6. Health Impact Assessments

Health Impact Assessments are defined by the WHO as “a combination of procedures, methods, and tools used to evaluate the potential health effects of a policy, programme or project.” Health Impact Assessments combine quantitative and qualitative data towards the goal of providing recommendations to policymakers and stakeholders across economic sectors. For example, metropolitan areas considering the health-related risk/benefit assessment of encouraging cycling through a bicycle sharing program could conduct their own customized HIA, taking as a guide and reference the example of an assessment of Barcelona’s program. Broader adoption of HIA in policy planning and implementation stands to improve population health through pathways not typically considered by public health policymakers.

7. Increased Support for Episodes of Special Need Across the Lifecourse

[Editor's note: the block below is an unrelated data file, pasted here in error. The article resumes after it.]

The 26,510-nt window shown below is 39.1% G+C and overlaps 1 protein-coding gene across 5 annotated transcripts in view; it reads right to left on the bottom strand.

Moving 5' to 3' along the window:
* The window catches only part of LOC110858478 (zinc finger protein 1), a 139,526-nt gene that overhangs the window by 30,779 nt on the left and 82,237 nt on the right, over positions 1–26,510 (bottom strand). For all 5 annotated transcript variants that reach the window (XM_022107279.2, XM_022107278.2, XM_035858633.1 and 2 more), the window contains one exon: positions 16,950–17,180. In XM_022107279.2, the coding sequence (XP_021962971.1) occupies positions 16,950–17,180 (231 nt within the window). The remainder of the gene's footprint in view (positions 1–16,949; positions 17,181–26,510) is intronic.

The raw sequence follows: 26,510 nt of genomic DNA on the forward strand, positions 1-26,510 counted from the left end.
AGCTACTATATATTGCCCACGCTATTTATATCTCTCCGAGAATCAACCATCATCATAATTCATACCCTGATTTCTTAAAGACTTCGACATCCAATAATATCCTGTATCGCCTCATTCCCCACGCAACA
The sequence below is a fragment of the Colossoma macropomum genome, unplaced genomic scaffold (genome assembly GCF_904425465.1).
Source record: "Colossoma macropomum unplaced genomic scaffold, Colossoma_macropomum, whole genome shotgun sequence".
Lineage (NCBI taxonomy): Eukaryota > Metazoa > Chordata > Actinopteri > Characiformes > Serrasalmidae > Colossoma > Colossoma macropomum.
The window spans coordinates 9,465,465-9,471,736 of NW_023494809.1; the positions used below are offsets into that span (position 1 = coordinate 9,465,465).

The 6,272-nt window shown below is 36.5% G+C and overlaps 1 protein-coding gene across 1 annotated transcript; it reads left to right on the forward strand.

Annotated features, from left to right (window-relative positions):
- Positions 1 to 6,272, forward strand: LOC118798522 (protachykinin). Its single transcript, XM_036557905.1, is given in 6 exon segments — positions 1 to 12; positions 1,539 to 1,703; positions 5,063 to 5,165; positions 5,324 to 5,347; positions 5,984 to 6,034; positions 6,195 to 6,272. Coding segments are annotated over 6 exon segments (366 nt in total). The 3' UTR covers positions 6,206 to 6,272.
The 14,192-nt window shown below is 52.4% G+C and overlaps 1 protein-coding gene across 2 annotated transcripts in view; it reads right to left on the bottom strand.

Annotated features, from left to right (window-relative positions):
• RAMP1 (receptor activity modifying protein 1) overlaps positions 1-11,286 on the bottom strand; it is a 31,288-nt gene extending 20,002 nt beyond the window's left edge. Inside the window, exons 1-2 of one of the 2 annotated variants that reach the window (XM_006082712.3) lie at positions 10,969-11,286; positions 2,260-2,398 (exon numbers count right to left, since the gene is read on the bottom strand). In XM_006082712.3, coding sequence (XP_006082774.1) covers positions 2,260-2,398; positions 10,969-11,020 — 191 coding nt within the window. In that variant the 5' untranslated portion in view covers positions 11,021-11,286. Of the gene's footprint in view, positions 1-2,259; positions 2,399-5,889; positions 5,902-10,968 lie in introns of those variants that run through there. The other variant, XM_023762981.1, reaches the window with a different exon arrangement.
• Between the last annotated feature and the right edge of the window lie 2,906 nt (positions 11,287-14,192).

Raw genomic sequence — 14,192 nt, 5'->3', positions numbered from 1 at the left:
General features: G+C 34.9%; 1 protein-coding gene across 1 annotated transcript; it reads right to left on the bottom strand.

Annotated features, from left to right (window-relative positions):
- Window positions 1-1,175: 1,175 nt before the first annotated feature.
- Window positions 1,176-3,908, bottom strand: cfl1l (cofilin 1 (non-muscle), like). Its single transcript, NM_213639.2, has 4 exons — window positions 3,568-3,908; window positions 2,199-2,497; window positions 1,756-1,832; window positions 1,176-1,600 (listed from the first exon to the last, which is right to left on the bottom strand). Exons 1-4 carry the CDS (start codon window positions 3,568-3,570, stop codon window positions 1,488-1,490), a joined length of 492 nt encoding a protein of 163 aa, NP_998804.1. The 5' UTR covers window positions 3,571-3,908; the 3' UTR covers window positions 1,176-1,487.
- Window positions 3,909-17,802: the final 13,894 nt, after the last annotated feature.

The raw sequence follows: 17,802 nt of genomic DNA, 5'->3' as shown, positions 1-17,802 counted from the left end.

There are several periods that occur during the lifecourse that merit special support for our population, including childbearing, unemployment, and caregiving for sick family members or spouses. The US is one of few countries in the world, and the only high-income country, that does not guarantee paid parental leave for its citizens, despite the known associations with better health among parents, and lower mortality among children. Unemployment is associated with a host of poor health outcomes, including drinking, and caregiving is also linked to poorer health. There is little doubt that increasing and guaranteeing financial support for our citizenry at these vulnerable times during the lifecourse will improve the health of our society.